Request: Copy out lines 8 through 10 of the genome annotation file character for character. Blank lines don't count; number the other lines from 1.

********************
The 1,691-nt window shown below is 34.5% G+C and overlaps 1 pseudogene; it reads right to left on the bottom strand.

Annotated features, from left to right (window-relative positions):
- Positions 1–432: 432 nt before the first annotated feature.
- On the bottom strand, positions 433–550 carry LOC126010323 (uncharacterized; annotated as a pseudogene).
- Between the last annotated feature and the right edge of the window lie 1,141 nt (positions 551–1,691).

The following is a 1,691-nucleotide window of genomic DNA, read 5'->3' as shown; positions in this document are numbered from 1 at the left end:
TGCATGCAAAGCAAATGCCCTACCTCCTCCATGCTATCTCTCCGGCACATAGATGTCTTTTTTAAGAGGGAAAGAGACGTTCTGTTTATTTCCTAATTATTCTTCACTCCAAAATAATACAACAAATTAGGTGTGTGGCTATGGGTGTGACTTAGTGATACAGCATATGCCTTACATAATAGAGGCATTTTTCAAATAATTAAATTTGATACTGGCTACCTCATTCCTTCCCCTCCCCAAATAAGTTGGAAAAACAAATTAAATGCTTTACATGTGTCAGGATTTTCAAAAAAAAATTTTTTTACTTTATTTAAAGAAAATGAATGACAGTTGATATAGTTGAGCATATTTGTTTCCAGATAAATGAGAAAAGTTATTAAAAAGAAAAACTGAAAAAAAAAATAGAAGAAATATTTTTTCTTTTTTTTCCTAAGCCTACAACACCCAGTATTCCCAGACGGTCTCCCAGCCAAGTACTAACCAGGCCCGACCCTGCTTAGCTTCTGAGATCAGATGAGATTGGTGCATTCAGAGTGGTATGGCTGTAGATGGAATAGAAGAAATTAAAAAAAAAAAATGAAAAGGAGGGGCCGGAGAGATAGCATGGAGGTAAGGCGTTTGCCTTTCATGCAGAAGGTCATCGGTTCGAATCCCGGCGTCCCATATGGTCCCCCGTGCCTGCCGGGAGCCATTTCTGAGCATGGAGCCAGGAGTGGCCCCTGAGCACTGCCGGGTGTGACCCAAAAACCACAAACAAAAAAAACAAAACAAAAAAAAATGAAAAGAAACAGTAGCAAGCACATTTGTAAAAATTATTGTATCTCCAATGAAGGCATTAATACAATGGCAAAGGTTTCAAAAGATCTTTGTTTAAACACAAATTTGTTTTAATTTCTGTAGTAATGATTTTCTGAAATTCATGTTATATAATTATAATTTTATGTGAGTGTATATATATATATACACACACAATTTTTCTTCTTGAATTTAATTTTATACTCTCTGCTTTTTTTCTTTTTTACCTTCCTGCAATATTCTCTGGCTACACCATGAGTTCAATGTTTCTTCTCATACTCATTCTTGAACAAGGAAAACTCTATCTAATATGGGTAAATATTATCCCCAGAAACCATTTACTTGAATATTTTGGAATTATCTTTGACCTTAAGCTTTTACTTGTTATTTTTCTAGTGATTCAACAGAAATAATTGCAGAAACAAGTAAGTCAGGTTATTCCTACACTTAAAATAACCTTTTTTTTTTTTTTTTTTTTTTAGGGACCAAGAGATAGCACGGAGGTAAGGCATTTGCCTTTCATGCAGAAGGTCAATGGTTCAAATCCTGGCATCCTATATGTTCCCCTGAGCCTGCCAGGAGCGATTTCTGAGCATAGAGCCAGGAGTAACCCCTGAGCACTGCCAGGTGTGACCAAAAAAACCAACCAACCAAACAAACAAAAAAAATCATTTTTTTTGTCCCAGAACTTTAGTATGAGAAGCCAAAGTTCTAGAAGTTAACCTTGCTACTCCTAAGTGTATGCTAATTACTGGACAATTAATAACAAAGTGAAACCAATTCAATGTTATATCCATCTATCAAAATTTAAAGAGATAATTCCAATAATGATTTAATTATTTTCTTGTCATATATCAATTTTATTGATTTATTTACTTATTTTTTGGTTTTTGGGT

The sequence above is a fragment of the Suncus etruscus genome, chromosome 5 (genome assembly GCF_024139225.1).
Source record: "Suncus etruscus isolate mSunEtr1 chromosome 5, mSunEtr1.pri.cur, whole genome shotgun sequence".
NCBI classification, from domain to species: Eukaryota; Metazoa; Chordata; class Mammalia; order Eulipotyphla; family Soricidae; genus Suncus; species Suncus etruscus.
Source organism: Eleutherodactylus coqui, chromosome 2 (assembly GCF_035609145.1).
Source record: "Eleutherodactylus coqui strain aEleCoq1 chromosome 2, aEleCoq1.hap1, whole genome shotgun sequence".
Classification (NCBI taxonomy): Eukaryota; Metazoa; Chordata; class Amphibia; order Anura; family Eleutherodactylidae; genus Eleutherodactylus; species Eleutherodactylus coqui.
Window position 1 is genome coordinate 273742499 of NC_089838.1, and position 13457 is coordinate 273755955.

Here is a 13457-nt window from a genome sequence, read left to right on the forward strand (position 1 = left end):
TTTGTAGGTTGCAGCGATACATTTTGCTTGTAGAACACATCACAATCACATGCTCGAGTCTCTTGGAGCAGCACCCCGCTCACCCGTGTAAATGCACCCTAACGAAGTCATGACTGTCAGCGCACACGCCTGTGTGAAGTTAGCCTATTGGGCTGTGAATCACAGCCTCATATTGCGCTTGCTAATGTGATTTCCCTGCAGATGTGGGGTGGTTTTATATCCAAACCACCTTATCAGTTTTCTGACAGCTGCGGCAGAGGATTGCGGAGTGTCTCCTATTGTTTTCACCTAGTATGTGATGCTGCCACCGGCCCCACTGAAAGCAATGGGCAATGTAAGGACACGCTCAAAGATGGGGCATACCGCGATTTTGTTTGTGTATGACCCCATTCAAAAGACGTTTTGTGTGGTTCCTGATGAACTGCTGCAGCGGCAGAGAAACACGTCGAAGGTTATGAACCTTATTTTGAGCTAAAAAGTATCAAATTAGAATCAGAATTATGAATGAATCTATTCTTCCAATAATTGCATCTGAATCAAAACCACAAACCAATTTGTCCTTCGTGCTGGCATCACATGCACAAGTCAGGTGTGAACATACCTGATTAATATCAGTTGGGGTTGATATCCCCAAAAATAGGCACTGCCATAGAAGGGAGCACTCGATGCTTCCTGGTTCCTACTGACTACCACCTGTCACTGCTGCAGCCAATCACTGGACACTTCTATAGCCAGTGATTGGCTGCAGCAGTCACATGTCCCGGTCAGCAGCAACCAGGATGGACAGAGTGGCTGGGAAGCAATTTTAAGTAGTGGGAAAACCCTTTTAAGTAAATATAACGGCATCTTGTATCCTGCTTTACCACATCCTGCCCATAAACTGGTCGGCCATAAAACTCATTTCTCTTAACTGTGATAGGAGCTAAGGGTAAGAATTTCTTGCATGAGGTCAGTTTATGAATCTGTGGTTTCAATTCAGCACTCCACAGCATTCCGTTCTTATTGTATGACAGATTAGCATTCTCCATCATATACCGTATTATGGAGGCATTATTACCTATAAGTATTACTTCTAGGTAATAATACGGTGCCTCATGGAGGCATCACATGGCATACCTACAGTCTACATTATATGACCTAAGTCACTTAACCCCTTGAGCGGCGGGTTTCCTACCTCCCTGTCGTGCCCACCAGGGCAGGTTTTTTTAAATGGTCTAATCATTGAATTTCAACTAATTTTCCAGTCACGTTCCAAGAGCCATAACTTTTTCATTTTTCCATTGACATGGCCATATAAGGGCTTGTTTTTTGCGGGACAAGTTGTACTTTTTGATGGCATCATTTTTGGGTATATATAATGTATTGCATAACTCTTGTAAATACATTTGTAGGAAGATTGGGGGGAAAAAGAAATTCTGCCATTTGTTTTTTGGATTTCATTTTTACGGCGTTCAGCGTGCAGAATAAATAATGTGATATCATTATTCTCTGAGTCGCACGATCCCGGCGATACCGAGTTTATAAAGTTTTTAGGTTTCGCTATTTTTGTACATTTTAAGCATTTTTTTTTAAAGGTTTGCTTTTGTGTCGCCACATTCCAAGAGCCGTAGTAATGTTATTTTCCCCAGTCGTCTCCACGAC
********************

The sequence above is a fragment of the Suncus etruscus genome, chromosome 5 (genome assembly GCF_024139225.1).
Source record: "Suncus etruscus isolate mSunEtr1 chromosome 5, mSunEtr1.pri.cur, whole genome shotgun sequence".
NCBI classification, from domain to species: Eukaryota; Metazoa; Chordata; class Mammalia; order Eulipotyphla; family Soricidae; genus Suncus; species Suncus etruscus.